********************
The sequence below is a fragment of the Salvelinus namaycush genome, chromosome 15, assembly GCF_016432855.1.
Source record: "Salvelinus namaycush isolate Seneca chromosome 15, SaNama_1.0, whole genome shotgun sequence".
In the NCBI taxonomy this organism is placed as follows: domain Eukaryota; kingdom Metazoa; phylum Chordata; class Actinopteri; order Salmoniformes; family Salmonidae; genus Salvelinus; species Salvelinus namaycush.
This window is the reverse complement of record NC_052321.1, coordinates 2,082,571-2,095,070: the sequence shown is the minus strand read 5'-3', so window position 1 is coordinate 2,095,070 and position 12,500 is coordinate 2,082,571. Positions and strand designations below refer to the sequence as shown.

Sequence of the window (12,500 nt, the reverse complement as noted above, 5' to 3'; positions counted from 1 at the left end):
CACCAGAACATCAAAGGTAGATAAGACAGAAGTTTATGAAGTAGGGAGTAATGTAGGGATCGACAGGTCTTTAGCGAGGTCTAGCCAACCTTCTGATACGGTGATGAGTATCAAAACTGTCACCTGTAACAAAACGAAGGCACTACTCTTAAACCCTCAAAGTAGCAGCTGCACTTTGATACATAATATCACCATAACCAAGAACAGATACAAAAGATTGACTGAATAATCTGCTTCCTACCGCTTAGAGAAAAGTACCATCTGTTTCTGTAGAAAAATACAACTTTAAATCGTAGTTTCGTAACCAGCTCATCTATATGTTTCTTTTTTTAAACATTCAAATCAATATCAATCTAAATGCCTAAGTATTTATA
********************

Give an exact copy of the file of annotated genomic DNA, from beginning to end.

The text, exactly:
The sequence below is a fragment of the Salvelinus namaycush genome, chromosome 15, assembly GCF_016432855.1.
Source record: "Salvelinus namaycush isolate Seneca chromosome 15, SaNama_1.0, whole genome shotgun sequence".
In the NCBI taxonomy this organism is placed as follows: domain Eukaryota; kingdom Metazoa; phylum Chordata; class Actinopteri; order Salmoniformes; family Salmonidae; genus Salvelinus; species Salvelinus namaycush.
This window is the reverse complement of record NC_052321.1, coordinates 2,082,571-2,095,070: the sequence shown is the minus strand read 5'-3', so window position 1 is coordinate 2,095,070 and position 12,500 is coordinate 2,082,571. Positions and strand designations below refer to the sequence as shown.

Sequence of the window (12,500 nt, the reverse complement as noted above, 5' to 3'; positions counted from 1 at the left end):
CACCAGAACATCAAAGGTAGATAAGACAGAAGTTTATGAAGTAGGGAGTAATGTAGGGATCGACAGGTCTTTAGCGAGGTCTAGCCAACCTTCTGATACGGTGATGAGTATCAAAACTGTCACCTGTAACAAAACGAAGGCACTACTCTTAAACCCTCAAAGTAGCAGCTGCACTTTGATACATAATATCACCATAACCAAGAACAGATACAAAAGATTGACTGAATAATCTGCTTCCTACCGCTTAGAGAAAAGTACCATCTGTTTCTGTAGAAAAATACAACTTTAAATCGTAGTTTCGTAACCAGCTCATCTATATGTTTCTTTTTTTAAACATTCAAATCAATATCAATCTAAATGCCTAAGTATTTATA